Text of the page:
ABSTRACT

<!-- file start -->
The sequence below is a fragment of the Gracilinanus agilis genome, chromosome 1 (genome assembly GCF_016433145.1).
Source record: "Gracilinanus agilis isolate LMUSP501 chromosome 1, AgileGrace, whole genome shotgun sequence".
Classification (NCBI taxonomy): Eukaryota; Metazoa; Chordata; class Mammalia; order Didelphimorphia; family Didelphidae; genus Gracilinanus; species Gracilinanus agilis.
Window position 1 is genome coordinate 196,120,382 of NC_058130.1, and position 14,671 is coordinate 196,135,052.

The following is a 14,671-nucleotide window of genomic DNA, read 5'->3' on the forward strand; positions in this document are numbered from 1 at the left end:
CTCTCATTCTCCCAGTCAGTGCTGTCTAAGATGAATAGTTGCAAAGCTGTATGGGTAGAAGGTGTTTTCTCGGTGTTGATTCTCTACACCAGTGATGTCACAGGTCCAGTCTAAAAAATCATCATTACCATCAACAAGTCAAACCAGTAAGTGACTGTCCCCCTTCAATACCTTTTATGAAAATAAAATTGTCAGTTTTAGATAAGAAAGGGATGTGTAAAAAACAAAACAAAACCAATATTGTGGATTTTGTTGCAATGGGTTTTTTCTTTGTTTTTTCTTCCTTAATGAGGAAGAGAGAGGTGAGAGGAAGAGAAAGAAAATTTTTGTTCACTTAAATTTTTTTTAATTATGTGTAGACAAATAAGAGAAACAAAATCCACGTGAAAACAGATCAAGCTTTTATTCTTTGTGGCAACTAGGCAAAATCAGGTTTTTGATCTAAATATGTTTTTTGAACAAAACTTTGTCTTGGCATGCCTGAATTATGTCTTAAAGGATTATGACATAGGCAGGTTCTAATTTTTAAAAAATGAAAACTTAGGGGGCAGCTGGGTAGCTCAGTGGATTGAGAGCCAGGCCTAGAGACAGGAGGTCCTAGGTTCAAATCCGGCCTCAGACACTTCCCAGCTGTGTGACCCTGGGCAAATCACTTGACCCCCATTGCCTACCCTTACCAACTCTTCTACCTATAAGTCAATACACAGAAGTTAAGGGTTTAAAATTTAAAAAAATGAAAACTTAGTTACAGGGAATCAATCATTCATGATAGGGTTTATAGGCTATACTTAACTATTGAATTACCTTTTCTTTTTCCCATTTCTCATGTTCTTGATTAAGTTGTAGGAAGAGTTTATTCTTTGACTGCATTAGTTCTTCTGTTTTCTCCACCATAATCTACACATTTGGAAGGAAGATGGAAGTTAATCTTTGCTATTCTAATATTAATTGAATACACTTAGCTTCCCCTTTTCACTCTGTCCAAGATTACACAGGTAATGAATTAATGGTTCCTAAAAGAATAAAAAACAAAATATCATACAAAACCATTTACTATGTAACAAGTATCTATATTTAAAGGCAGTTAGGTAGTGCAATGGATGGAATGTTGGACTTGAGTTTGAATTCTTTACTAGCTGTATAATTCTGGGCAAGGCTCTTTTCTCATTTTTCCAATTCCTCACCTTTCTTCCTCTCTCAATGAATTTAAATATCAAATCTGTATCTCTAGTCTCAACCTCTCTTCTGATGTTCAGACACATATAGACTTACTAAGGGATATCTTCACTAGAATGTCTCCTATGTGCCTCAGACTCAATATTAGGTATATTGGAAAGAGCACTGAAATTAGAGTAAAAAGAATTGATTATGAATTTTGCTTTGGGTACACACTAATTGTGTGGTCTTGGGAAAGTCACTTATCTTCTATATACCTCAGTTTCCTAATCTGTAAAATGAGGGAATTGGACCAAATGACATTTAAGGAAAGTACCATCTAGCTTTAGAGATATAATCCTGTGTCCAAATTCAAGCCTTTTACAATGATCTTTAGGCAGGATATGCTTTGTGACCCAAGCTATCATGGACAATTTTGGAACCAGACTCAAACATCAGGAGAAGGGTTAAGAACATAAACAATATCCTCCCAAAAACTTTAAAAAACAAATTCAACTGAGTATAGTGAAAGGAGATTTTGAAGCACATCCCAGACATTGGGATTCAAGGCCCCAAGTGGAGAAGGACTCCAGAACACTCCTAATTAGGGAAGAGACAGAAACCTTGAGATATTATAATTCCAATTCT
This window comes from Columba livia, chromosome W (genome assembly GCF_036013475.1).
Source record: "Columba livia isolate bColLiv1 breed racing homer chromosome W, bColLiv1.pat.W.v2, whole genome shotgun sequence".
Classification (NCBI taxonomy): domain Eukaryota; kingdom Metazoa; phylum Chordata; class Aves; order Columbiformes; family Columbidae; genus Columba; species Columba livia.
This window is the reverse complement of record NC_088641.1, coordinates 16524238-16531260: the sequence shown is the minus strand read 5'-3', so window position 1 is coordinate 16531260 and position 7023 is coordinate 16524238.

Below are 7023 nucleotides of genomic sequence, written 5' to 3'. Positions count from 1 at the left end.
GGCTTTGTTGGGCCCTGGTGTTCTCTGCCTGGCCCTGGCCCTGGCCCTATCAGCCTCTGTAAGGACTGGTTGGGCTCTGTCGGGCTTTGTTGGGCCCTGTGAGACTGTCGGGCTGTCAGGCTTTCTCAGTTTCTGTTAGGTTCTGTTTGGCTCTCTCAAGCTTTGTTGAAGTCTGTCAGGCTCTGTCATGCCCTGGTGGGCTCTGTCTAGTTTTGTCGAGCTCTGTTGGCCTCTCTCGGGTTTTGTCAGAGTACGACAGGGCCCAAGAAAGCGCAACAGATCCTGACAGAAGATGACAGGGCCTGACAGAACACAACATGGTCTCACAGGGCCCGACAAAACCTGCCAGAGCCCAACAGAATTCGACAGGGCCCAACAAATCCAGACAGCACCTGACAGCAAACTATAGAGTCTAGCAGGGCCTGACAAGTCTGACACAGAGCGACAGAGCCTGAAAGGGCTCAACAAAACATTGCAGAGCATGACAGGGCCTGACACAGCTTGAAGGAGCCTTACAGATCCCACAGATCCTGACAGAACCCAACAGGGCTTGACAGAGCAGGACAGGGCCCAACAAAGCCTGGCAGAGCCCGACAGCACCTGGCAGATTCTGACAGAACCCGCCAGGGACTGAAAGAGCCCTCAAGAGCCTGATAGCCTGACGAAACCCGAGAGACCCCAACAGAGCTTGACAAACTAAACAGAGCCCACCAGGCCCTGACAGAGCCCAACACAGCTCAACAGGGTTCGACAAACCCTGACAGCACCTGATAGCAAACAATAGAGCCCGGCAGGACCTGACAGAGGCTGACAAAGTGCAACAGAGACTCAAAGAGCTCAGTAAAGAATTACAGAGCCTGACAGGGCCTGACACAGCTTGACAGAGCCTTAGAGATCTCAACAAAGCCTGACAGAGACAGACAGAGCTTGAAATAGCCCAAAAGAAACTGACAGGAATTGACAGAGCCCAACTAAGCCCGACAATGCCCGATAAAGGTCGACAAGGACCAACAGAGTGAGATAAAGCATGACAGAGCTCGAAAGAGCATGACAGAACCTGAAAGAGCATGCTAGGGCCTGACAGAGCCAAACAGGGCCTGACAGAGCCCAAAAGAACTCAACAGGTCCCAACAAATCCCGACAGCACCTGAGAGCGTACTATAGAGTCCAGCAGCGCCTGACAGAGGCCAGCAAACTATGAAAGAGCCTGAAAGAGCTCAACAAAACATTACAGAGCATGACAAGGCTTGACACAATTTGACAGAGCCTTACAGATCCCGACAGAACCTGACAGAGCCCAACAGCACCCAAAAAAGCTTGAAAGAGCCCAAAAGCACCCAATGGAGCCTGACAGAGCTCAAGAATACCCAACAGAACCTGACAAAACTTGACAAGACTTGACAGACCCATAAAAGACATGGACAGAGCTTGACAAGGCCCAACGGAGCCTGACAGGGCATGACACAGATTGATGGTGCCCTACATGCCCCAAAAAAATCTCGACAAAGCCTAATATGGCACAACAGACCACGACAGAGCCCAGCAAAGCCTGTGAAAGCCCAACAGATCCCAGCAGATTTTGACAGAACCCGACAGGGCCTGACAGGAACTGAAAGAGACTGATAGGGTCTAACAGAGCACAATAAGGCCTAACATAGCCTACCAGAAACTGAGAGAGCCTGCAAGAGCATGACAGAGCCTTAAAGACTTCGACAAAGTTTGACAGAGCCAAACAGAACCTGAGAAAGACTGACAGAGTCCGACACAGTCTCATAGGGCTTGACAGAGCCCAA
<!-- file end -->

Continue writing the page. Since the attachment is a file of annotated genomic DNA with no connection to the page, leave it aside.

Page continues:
This chapter reviews and compares three theorists—Nel Noddings, Emmanuel Levinas, and Michael Slote—and their respective ethical theories developed against the dominant Western approach. While Noddings and Levinas attempt to reconfigure a notion of post-Enlightenment subjectivity in seeking new ethical ground, Slote attempts a virtue theory that does not challenge the fundamental beliefs and assumptions of the Enlightenment tradition. I discuss how these theorists understand the root cause of the problems of the Enlightenment legacy and their respective approaches and justifications in addressing the problems. I conclude that, while a shared interest in and valuing of receptivity is apparent in all theories, they also bear profound differences and exhibit different merits.